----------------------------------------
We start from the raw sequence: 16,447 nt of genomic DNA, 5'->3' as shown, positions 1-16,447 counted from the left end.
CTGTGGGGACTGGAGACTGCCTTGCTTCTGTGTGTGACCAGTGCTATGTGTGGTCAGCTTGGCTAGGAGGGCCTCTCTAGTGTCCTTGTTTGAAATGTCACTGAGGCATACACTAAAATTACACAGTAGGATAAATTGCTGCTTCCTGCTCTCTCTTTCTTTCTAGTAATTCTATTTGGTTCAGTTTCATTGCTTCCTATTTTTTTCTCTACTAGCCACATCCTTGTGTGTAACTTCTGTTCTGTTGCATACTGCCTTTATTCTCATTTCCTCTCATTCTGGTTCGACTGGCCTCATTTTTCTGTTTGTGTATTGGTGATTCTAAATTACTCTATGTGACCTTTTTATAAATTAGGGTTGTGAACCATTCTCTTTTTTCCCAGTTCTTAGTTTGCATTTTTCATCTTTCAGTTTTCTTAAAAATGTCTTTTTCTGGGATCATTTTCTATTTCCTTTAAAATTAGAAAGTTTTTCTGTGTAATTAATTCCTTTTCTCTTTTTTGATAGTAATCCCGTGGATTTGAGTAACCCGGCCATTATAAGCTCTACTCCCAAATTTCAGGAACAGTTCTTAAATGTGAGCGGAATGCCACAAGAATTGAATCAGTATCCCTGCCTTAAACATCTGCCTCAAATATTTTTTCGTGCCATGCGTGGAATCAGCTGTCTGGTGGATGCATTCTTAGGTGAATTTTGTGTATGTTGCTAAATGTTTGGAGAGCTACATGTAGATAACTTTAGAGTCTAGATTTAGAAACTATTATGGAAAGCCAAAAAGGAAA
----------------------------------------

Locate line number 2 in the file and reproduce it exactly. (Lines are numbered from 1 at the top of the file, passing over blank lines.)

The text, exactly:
CTGTGGGGACTGGAGACTGCCTTGCTTCTGTGTGTGACCAGTGCTATGTGTGGTCAGCTTGGCTAGGAGGGCCTCTCTAGTGTCCTTGTTTGAAATGTCACTGAGGCATACACTAAAATTACACAGTAGGATAAATTGCTGCTTCCTGCTCTCTCTTTCTTTCTAGTAATTCTATTTGGTTCAGTTTCATTGCTTCCTATTTTTTTCTCTACTAGCCACATCCTTGTGTGTAACTTCTGTTCTGTTGCATACTGCCTTTATTCTCATTTCCTCTCATTCTGGTTCGACTGGCCTCATTTTTCTGTTTGTGTATTGGTGATTCTAAATTACTCTATGTGACCTTTTTATAAATTAGGGTTGTGAACCATTCTCTTTTTTCCCAGTTCTTAGTTTGCATTTTTCATCTTTCAGTTTTCTTAAAAATGTCTTTTTCTGGGATCATTTTCTATTTCCTTTAAAATTAGAAAGTTTTTCTGTGTAATTAATTCCTTTTCTCTTTTTTGATAGTAATCCCGTGGATTTGAGTAACCCGGCCATTATAAGCTCTACTCCCAAATTTCAGGAACAGTTCTTAAATGTGAGCGGAATGCCACAAGAATTGAATCAGTATCCCTGCCTTAAACATCTGCCTCAAATATTTTTTCGTGCCATGCGTGGAATCAGCTGTCTGGTGGATGCATTCTTAGGTGAATTTTGTGTATGTTGCTAAATGTTTGGAGAGCTACATGTAGATAACTTTAGAGTCTAGATTTAGAAACTATTATGGAAAGCCAAAAAGGAAA